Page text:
AN EYE FOR AN EYE AND A TOOTH FOR A...
The fight is two days off. I called on Joe Frazier at the Sheraton-Kingston Hotel. The champion was lying on his bed wearing a pair of boxing trunks and a T shirt. "How're you feelin'? How're you feelin'?" He has the habit of repeating his sentences. It was surprisingly hard to get him to talk about Foreman. He seemed almost to shrug him off. Frazier's manager. Yank Durham, had announced (utilizing the manager's traditional use of the personal pronoun), "I'm going to take him in the first round." I asked the fighter if that was right. "You better believe it," he said. "You better believe it."
Had he watched Foreman fight or studied films of him? Wasn't that important? Frazier shook his head almost contemptuously. "I'm concerned about preparing myself," he said. "What help is it to scout another man? Even sparring partners don't work like your opponent in the fight. So I work on my strengths. Let the other guy do the best he can." He folded his hands on his stomach. "I met George in New York. He said he was ready. In Omaha. He said he was ready. In New Orleans. He said he was ready. Saw him last Monday. He said he was ready. Well. I'm ready. You better believe it."
His room was filled with the paraphernalia of boxing—a small medicine ball, gloves for the light bag, sweat suits. Wires snaked from a small transformer on the floor to a cassette player. A Bible lay next to him on the bed.
"When the fight time comes, I hate everyone," he was saying. "It's the eight weeks of training that does it. You hate the man for making you spend the length of time it takes to whup him."
"Is it the roadwork that you dislike?"
"That's part of it," he said. "We run at five in the morning—all the fighters. It's black and quiet then, except for the dogs. A few people are going to work. A bus goes by. Maybe a cab. We can look over the hedge and see lights shining in a few of the houses where folks are getting up. The moon be up, very high. Sometimes we come around a corner and maybe a woman is waiting on a bus. She sees us and she don't know, seeing all these men running, if we're running away from someone, or maybe running at her, and she can get nervous. It's nice out there. The guy in the car following us plays tapes, so we have music to listen to when we run. Al Green's group...I'm Still in Love with You, Pretty Woman, Love and Happiness."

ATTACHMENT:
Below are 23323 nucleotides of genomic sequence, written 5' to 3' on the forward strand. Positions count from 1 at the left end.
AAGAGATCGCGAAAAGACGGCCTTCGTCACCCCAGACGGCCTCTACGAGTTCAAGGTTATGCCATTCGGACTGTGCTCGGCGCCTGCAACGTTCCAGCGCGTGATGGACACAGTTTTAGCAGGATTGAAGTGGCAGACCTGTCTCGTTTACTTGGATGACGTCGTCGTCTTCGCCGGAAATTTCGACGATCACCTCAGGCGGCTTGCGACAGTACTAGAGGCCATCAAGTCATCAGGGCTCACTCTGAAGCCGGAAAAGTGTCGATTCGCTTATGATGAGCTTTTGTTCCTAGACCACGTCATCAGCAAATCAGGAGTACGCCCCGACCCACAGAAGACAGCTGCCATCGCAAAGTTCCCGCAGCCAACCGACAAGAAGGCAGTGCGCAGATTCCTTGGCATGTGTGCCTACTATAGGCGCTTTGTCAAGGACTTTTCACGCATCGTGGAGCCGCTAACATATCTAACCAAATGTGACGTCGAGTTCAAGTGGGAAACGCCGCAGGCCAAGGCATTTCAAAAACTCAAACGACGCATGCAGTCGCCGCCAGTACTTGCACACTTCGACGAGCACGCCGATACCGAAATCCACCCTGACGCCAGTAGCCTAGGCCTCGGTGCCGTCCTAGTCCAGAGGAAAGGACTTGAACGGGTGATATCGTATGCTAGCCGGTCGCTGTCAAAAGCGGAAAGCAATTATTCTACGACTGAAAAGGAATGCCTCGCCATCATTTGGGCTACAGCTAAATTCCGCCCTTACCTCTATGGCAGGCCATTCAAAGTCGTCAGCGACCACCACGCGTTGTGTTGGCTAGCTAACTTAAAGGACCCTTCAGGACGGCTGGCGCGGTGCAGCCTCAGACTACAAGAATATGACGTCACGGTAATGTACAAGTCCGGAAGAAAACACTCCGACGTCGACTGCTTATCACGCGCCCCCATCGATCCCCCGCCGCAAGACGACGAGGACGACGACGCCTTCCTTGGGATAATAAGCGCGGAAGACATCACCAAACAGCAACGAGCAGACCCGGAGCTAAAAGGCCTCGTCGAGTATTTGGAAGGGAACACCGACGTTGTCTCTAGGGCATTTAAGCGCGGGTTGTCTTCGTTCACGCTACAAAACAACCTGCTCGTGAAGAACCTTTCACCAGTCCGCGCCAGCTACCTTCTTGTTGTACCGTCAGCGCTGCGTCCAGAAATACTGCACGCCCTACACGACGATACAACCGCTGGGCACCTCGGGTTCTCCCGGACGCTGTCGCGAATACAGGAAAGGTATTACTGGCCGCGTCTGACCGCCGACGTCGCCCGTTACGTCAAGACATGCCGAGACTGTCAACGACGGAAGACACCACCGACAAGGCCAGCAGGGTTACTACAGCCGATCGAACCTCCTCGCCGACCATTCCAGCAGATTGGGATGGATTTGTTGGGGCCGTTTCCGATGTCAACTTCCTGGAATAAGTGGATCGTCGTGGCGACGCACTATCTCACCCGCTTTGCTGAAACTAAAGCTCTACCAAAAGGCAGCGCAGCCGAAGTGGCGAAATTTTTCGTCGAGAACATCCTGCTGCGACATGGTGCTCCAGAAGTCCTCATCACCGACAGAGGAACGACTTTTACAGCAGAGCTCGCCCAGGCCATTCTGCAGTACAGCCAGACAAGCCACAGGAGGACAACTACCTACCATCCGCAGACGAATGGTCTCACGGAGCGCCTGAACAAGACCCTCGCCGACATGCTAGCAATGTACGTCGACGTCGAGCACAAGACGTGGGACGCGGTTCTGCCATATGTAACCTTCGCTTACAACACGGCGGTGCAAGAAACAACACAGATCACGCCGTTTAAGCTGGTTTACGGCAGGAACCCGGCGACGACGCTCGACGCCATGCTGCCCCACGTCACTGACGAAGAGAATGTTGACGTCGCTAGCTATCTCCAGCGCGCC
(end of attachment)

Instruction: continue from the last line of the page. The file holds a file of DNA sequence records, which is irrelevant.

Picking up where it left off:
I said, "They don't sound like the kind of titles to pump up a fighter."
"It's the beat," he said. "You know what I mean. They got a good beat."
"Did you ever run into George Foreman out there?"
"He runs at 6:30. In Detroit once, we catch up to Bob Foster and pass him when he's doing his roadwork. We didn't say nothing. We just went right on by." He grinned.
"So you're ready."
"You better believe it."
Sandy Saddler, George Foreman's Assistant Trainer:
Frazier can fight only one way. He'll never learn another. His style is to keep on top of you. But Foreman is the biggest and strongest heavyweight around. It's a question of turning him loose. It's going to be easy...that's all.
Archie Moore, Foreman's Other Trainer:
We know that Joe Frazier can hurt him if he hits him. So we have to stop the Frazier barrage at arm's length—to meet it with the jab. George's jab was the weakest part of his equipment. He was dropping his hand after throwing the punch. We taught him how to work it like a piston—pop-pop-pop.
Howard Cosell, who will be doing the broadcast for ABC's Wide World of Sports, was sitting on the terrace of the Stony Hill Hotel, watching the lights of Kingston come on far below the valley. Cosell was wearing a pair of Bermuda shorts. He stretched his legs. "Take a gander at these limbs," he said. "At the PSAL championship held in 1931 at the 168th Street Armory in Manhattan, these legs carried me to a second-place finish in the standing broad jump. My wife wears the silver medal on her charm bracelet. Don't you, Emi?"